Pressure on journalists to toe the line and not upset advertisers was also increasing in the context of ongoing high unemployment, a stagnant economy in a recession, and government austerity. Canadian media as whole also has a “great dependence on advertising, which accounts for more than 70% of daily newspaper revenues, about 64% of magazine revenues,” which means there is enormous pressure to only publish stories that do not upset advertisers. And monopolies exert great control over news content in Canada: “In the United States, ten companies control 43.7% of total daily newspaper circulation. By contrast, in Canada since 1996, one single company controls a comparable share of the media pie.”
Quoting Jeffrey Simpson in the book, newspapers are “shrinking in size, personnel, ambition and, as a consequence, in their curiosity,” …. “I believe the result has been a diminution in quality.” (p64)
Fast forward to “Today, we have a crisis in the journalism industry unprecedented in scope. A media implosion. Newspapers being reduced to digital editions, large numbers losing their jobs, circulation falling, ad revenues plunging, near monopoly ownership of big-city dailies, the old business model in a state of collapse.” (Canada’s media: A crisis that cries out for a public inquiry by Lawrence Martin, The Globe and Mail, Feb. 02, 2016).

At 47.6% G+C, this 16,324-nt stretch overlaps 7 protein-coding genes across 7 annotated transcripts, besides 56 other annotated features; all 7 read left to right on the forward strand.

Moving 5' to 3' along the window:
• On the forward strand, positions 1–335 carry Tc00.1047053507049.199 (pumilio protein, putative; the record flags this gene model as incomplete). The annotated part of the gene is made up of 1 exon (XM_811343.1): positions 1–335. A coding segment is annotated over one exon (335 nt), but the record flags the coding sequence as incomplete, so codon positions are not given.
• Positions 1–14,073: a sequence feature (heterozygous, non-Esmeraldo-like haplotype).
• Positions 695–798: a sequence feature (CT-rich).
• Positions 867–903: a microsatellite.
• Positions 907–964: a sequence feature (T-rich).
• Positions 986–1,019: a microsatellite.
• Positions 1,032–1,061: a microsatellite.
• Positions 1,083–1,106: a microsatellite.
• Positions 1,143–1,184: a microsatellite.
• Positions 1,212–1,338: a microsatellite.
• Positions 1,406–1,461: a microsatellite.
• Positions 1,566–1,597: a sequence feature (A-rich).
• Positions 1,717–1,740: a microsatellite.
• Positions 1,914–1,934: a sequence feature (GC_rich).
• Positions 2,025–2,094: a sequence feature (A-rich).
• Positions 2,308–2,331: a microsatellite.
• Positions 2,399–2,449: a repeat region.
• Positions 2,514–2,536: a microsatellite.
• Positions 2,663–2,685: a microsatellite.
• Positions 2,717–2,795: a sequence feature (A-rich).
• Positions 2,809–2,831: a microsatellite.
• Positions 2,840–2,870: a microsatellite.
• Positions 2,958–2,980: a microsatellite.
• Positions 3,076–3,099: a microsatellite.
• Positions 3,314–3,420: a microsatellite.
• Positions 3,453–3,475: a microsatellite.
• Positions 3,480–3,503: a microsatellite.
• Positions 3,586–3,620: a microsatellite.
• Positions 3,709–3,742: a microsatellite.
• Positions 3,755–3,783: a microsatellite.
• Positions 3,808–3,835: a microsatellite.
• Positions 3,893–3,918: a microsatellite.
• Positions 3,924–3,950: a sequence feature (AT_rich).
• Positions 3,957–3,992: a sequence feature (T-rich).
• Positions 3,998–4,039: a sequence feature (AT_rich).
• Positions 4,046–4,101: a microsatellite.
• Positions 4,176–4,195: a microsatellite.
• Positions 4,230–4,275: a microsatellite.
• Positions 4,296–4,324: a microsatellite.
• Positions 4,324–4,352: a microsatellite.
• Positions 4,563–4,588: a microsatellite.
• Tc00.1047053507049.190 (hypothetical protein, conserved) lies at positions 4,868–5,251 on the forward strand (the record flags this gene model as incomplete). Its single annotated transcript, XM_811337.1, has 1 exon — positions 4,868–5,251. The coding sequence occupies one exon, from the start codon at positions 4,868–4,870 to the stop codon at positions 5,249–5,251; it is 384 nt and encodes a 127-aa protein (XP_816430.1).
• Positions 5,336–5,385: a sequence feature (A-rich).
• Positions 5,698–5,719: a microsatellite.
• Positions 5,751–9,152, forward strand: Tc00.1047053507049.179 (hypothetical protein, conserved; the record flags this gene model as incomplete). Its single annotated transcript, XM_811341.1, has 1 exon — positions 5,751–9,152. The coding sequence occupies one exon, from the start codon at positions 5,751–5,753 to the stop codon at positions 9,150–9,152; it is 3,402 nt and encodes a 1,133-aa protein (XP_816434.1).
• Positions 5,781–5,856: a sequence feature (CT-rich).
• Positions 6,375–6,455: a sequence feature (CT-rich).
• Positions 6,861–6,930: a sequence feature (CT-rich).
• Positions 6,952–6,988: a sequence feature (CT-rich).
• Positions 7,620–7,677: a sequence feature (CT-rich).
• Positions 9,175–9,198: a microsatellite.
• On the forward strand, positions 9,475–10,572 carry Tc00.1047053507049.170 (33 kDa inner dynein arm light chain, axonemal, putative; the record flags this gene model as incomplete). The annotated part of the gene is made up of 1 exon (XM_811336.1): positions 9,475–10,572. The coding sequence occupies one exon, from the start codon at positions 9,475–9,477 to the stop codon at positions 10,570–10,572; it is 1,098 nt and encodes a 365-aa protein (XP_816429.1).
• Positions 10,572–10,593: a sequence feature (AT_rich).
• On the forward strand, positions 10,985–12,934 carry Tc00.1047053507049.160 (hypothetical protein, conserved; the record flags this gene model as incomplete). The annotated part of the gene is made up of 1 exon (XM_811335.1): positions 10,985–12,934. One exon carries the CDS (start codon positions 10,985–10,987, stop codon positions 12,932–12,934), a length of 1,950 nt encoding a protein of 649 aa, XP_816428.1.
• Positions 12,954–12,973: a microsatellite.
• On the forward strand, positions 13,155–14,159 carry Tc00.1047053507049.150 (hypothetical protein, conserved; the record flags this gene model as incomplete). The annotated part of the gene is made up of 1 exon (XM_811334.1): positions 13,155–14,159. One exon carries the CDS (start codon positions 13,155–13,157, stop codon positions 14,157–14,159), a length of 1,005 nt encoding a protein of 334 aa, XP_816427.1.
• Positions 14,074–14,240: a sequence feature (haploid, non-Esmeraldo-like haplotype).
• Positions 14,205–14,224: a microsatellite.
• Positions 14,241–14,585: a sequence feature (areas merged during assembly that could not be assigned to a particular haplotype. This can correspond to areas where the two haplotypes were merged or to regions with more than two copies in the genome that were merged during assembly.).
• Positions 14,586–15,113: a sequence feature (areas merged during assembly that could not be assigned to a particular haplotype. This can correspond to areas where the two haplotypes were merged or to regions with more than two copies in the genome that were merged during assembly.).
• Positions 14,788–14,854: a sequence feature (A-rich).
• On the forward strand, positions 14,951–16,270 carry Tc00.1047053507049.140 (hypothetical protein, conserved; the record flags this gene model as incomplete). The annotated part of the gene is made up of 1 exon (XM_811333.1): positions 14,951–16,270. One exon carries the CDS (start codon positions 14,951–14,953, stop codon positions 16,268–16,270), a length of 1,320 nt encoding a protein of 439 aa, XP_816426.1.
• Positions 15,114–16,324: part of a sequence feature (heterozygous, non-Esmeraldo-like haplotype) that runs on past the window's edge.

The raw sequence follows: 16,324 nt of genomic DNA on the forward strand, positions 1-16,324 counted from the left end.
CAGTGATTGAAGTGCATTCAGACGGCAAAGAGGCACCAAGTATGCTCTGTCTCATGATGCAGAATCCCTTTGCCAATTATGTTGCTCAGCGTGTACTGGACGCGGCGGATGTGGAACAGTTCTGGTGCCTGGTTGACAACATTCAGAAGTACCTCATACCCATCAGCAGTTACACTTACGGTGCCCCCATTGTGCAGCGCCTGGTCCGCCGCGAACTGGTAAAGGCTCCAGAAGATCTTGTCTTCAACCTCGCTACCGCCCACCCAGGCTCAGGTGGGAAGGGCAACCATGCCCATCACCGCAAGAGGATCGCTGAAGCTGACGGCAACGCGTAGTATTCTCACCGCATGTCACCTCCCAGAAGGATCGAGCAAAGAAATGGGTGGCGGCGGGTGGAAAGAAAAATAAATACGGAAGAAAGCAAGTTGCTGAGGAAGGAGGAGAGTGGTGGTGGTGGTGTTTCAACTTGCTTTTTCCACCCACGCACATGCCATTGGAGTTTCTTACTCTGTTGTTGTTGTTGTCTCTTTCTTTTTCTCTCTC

Brief descriptions of sample issues are below:
Can Harris be Stopped? Cover
My first Id Magazine cover. It was thrown together in a few days after being hired. While a work of resourcefulness under pressure, it did capture the spirit of the times as multiple demonstrations and strikes tried to bring down the much-hated Conservative government in Ontario.
“Can the UN Help Remake a Country?” Cover
This cover photo by Phillip Smith was taken in the market area of Port-au-Prince, Haiti. I had never seen such squalor and desperation in my life. It got worse as we visited the city’s morgue, packed to the rafters with the dead and mutilated bodies of children and adults. It was a tough assignment and one that was captured with professionalism by Phillip’s camera.
Christmas Issue Cover
Back in 1996, the Thatcher thirst for privatisation came to Ontario with a vengeance. In this issue, we asked if it showed a lack of imagination to just sell publicly paid for assets to wealthy investors. We offered other ownership models and I debated this topic on CBC TV’s Face Off.